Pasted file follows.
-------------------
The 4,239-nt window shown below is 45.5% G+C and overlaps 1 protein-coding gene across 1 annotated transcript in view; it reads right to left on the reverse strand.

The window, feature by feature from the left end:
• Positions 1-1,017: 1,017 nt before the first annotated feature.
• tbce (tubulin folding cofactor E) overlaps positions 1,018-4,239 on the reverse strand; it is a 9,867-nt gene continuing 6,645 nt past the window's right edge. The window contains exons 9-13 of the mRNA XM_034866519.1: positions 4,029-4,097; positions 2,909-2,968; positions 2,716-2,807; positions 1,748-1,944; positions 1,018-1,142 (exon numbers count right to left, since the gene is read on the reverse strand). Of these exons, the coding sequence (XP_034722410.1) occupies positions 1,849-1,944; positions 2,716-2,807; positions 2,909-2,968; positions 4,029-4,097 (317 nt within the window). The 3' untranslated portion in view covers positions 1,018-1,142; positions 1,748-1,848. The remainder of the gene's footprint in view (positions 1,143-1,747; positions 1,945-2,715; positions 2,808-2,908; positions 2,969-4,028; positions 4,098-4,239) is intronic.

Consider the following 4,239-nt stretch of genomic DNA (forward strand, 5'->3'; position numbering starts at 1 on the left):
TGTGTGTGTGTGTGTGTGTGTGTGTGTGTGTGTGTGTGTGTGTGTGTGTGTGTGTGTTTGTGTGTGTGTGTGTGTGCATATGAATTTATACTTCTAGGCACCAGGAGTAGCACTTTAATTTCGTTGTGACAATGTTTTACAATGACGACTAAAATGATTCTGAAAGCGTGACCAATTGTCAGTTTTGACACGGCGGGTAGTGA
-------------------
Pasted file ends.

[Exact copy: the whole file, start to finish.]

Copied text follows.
The 4,239-nt window shown below is 45.5% G+C and overlaps 1 protein-coding gene across 1 annotated transcript in view; it reads right to left on the reverse strand.

The window, feature by feature from the left end:
• Positions 1-1,017: 1,017 nt before the first annotated feature.
• tbce (tubulin folding cofactor E) overlaps positions 1,018-4,239 on the reverse strand; it is a 9,867-nt gene continuing 6,645 nt past the window's right edge. The window contains exons 9-13 of the mRNA XM_034866519.1: positions 4,029-4,097; positions 2,909-2,968; positions 2,716-2,807; positions 1,748-1,944; positions 1,018-1,142 (exon numbers count right to left, since the gene is read on the reverse strand). Of these exons, the coding sequence (XP_034722410.1) occupies positions 1,849-1,944; positions 2,716-2,807; positions 2,909-2,968; positions 4,029-4,097 (317 nt within the window). The 3' untranslated portion in view covers positions 1,018-1,142; positions 1,748-1,848. The remainder of the gene's footprint in view (positions 1,143-1,747; positions 1,945-2,715; positions 2,808-2,908; positions 2,969-4,028; positions 4,098-4,239) is intronic.

Consider the following 4,239-nt stretch of genomic DNA (forward strand, 5'->3'; position numbering starts at 1 on the left):
TGTGTGTGTGTGTGTGTGTGTGTGTGTGTGTGTGTGTGTGTGTGTGTGTGTGTGTGTTTGTGTGTGTGTGTGTGTGCATATGAATTTATACTTCTAGGCACCAGGAGTAGCACTTTAATTTCGTTGTGACAATGTTTTACAATGACGACTAAAATGATTCTGAAAGCGTGACCAATTGTCAGTTTTGACACGGCGGGTAGTGA